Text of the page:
“We’re caretakers of the house,” Pat says. “No sense having an old house and taking away its history.” She says their challenge was to feel a true connection, to be aware of the ties that join past and present.

Every building has been suitably furnished; objects range from high-style French antiques brought to Louisiana by 18th-century settlers to vintage farming implements made by local craftsmen. Some furnishings show the influence of Acadians, the exiled French Canadians who resettled in Louisiana. (Acadian is the origin of the word Cajun.) Collections include silver and textiles. Pottery and bottles, paintings, candlesticks, and cookware are in daily use.

french doors and casements open the house to breezes from the galerie.

French doors and casements open the house to breezes from the galerie.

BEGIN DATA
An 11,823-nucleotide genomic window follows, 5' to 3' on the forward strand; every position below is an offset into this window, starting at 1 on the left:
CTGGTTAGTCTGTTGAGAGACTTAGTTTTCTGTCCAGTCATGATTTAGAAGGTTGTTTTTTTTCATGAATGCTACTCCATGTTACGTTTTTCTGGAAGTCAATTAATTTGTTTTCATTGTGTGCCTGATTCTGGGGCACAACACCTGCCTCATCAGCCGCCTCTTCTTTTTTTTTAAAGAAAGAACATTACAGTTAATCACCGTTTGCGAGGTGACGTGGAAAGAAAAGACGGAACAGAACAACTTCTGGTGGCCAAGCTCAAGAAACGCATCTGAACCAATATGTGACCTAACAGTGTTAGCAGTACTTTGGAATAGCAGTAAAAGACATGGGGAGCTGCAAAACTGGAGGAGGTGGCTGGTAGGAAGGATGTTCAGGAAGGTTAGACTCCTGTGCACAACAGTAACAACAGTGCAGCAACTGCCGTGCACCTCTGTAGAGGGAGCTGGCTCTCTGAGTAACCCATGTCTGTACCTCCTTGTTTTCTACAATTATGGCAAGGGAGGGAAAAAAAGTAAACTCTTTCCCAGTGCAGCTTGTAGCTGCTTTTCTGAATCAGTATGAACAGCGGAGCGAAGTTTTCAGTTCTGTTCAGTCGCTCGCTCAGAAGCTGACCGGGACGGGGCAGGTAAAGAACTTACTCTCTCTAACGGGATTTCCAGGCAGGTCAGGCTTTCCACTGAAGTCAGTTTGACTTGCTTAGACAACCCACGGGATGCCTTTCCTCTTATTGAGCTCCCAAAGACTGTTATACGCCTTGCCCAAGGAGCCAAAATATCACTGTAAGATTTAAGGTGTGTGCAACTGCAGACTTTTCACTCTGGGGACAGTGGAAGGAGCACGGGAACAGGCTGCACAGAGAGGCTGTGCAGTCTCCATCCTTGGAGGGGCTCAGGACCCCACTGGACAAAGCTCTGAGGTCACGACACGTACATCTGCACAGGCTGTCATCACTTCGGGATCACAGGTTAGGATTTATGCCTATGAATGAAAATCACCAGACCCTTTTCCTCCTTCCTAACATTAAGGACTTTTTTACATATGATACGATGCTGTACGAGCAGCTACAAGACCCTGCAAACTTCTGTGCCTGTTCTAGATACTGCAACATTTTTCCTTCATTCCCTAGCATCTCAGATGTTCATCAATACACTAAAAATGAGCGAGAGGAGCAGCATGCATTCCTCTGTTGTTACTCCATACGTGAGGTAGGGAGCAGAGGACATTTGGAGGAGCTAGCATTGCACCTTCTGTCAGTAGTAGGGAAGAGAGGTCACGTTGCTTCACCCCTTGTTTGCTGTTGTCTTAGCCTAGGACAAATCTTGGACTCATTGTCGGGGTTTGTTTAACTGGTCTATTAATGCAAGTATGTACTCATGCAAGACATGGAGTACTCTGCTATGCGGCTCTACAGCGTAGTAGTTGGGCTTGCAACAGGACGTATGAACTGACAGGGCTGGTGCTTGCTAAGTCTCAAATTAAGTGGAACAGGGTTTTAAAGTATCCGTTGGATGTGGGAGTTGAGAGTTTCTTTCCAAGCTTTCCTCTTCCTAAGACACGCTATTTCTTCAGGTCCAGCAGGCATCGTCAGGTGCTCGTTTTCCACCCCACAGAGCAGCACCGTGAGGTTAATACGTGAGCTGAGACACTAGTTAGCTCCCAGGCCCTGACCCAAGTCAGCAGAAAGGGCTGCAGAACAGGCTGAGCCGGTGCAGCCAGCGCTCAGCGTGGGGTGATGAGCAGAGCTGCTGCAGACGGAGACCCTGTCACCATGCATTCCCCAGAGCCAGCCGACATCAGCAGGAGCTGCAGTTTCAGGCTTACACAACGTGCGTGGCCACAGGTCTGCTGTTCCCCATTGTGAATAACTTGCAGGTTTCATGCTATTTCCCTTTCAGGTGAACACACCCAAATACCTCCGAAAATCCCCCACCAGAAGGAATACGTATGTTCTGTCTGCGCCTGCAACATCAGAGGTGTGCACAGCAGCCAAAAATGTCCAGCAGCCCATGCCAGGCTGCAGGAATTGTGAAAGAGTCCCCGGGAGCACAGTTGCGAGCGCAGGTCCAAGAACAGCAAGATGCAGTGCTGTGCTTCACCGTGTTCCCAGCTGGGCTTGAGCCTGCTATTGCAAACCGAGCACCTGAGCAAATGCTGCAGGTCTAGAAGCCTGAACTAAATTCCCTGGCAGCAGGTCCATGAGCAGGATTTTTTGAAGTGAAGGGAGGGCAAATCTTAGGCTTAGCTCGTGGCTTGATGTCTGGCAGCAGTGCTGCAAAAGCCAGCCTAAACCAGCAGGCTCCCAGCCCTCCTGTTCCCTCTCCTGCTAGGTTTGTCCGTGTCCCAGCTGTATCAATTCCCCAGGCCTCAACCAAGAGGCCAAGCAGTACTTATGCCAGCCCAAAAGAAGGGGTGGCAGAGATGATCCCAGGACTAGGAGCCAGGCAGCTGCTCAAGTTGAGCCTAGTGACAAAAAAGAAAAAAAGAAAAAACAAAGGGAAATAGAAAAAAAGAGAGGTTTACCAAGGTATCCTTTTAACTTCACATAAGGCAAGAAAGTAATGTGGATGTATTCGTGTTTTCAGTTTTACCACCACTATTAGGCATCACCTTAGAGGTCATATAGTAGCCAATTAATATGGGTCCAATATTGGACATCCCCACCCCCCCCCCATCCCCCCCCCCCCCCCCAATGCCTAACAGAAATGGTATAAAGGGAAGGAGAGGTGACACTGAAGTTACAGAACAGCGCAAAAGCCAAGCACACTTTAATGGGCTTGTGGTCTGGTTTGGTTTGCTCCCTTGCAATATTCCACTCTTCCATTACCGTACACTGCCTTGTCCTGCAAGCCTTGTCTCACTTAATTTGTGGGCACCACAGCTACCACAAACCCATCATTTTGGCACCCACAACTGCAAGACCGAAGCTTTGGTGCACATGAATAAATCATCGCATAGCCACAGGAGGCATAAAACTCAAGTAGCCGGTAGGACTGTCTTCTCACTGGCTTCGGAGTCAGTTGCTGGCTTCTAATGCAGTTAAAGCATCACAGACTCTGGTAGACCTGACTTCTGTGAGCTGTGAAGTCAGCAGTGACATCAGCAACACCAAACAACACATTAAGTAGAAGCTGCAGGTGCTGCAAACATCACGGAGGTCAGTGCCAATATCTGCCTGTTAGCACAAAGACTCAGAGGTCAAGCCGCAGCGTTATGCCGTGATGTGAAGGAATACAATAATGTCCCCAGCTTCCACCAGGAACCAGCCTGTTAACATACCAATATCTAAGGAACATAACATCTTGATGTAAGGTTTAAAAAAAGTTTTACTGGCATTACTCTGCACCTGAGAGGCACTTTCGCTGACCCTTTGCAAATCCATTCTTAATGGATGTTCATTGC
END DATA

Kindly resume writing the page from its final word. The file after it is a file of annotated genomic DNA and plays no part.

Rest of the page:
Attention was lavished on even small details of Creole life—for example, the arrangement of cups and saucers on the mantel. Doing research, they’d come upon a photograph and several separate mentions of “five china tea and coffee cups and saucers à la Française.” They know that Dr. John Sibley, a surgeon’s assistant in the Revolutionary War who became Indian Agent of the New Orleans Territory in 1805, wrote about a glass globe “open at the top with two golden carps inside” on a visit to New Orleans. Later they found a book about a French artist that showed a similar globe. Pat points to a globe near her living-room window; it has two golden carp. “That’s the kind of detail we go into,” she says.

Jack explains that French colonial houses did not have hallways; rooms were arranged en suite (in succession). For privacy, family members and guests could use exterior galeries to move from room to room. The interior today is painted in original colors revealed by scraping through layers of paint. The living room has mellow green walls over a light melon color in the dado. Grays and blues are used in the dining room and two bedrooms. Most of the paints were custom-mixed.